“Russian Roads and Rivers”
Another great adventure that our Russian friends had planned. We each packed a small bag with enough for a couple of days away and headed out in two cars.
Our route took us through Pushkin, then Pavlosvk, then on to the main highway toward Moscow. Our road trip was to the city of Veliky Novgorod, (Великий Новгород) about 185 kilometres from Gatchina, east and south. This city is one of the oldest in Russia, and was recognized as a Unesco World Heritage Site in 1992. It was normally referred to just as ‘Novgorod’, or new city, but in 1999 the name was changed to ‘Veliky Novgorod’. Veliky means the ‘great’. This was to distinguish it from another city named Novgorod, which, I suppose, was not ‘great’.
About twenty-nine kilometres from St. Petersburg on the highway to Novgorod, we passed through the village of Ul’yanovka (Ульяановка). I spotted a house that looked vaguely familiar. It was Baba Yaga’s house!
When the Russians came to Canada, they brought a beautifully illustrated book of Russian Fairy Tales for our grandchildren. This book told many of the stories in Russian folklore, one of which was Baba Yaga, who happened to live in a house mounted on two chicken legs. I enjoyed reading all of these stories and I happened to remember this curious story, so when I spotted this house on the side of the road, I was surprised.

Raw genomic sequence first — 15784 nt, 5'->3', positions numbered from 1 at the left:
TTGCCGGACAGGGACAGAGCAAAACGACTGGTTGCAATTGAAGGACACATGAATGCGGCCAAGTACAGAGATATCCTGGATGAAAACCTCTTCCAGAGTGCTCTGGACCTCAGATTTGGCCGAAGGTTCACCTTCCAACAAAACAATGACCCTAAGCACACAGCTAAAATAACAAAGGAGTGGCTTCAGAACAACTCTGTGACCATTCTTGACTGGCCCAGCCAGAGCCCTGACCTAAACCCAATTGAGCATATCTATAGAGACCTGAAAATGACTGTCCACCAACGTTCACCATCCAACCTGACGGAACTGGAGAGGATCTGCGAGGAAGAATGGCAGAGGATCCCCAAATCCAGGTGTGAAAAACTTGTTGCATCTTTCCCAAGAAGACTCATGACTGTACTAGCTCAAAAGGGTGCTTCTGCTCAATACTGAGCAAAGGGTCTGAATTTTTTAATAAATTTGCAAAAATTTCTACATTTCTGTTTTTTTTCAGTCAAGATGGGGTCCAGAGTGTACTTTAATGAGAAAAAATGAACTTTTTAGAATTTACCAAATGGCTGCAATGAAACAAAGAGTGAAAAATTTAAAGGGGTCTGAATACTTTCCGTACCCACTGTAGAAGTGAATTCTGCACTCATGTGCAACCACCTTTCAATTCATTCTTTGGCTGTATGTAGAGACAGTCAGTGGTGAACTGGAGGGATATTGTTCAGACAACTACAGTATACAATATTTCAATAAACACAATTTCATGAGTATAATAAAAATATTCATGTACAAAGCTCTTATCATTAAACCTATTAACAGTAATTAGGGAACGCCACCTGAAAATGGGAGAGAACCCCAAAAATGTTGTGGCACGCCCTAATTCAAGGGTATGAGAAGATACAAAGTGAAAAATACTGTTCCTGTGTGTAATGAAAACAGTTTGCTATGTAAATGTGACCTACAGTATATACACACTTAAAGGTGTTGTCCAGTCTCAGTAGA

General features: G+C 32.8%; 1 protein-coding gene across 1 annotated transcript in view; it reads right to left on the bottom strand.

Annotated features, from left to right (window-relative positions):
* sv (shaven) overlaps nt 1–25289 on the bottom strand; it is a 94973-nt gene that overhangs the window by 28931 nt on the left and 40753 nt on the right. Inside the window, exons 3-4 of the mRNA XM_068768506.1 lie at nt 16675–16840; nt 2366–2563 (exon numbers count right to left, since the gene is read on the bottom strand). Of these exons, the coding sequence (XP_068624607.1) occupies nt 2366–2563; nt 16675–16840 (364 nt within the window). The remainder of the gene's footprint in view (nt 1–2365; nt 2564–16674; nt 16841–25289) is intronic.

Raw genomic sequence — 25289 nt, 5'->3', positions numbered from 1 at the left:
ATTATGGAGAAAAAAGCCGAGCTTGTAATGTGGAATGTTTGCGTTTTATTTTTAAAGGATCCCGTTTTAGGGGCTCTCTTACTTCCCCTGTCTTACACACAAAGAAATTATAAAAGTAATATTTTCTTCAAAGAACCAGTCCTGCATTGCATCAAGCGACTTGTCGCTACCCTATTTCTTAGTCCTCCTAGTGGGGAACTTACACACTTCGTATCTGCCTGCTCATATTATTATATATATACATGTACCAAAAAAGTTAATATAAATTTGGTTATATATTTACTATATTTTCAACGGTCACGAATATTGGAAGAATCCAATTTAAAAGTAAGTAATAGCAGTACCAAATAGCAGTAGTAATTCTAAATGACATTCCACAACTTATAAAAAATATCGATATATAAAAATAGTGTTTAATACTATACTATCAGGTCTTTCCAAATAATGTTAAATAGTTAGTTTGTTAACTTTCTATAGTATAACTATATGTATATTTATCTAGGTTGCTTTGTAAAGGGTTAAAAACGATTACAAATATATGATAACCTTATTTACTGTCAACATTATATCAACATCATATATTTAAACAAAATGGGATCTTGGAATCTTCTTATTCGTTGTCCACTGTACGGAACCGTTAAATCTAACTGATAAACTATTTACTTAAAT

For those of you who do not know Baba Yaga, or maybe only heard John Wick called that in the latest John Wick movie, Baba Yaga is a Russian (probably all Slavic countries) supernatural creature who is both good and bad, depending on who you ask. Some call her a swamp witch, others say she’s part of a threesome sisterhood, out to do no good. In the John Wick movie, the antagonist was a Russian gangster, who called John Wick the ‘Boogeyman’, or Baba Yaga.
It was a pleasant drive out in the country, and before long, we were there. Of the multiple houses and farms we passed, many were private dachas of the city dwellers, not only ‘summer cottages’ for their recreation, but places for their gardens to grow vegetables and flowers, supplies to stock up and preserve for the long winters ahead. More will be explained about dachas in the next story.
We were soon in Novgorod, and after driving around a little, we checked into the “Hotel Sadko”. We had a lovely room, queen bed, bath, shower, toilet, mini-bar, and many other features. We all met in another room for drinks and snacks that Tanya had arranged, We then struck out to see the city, or at least part of it. We first visited a huge park, surrounded by a wall which enclosed the old part of the city, or ‘Kremlin’. There was a huge monument, ‘The Millennium of Russia Memorial’, built in 1962, celebrating Russia’s 1000th anniversary.
During the drive to Novgorod, we stopped for gasoline at a gas-station near the highway. At the same time, a family of Roma, or gypsies stopped also, giving us a chance to observe these colourful people. Ira was quite concerned that I was going to take photos of them, so I tried to be discreet. I realize that many cultures do not appreciate stupid tourists sticking a camera in their space.
There were also a couple of modern coin-operated toilets and a couple of old ‘porta-potties’ there, instead of indoor rest-rooms like we have at home.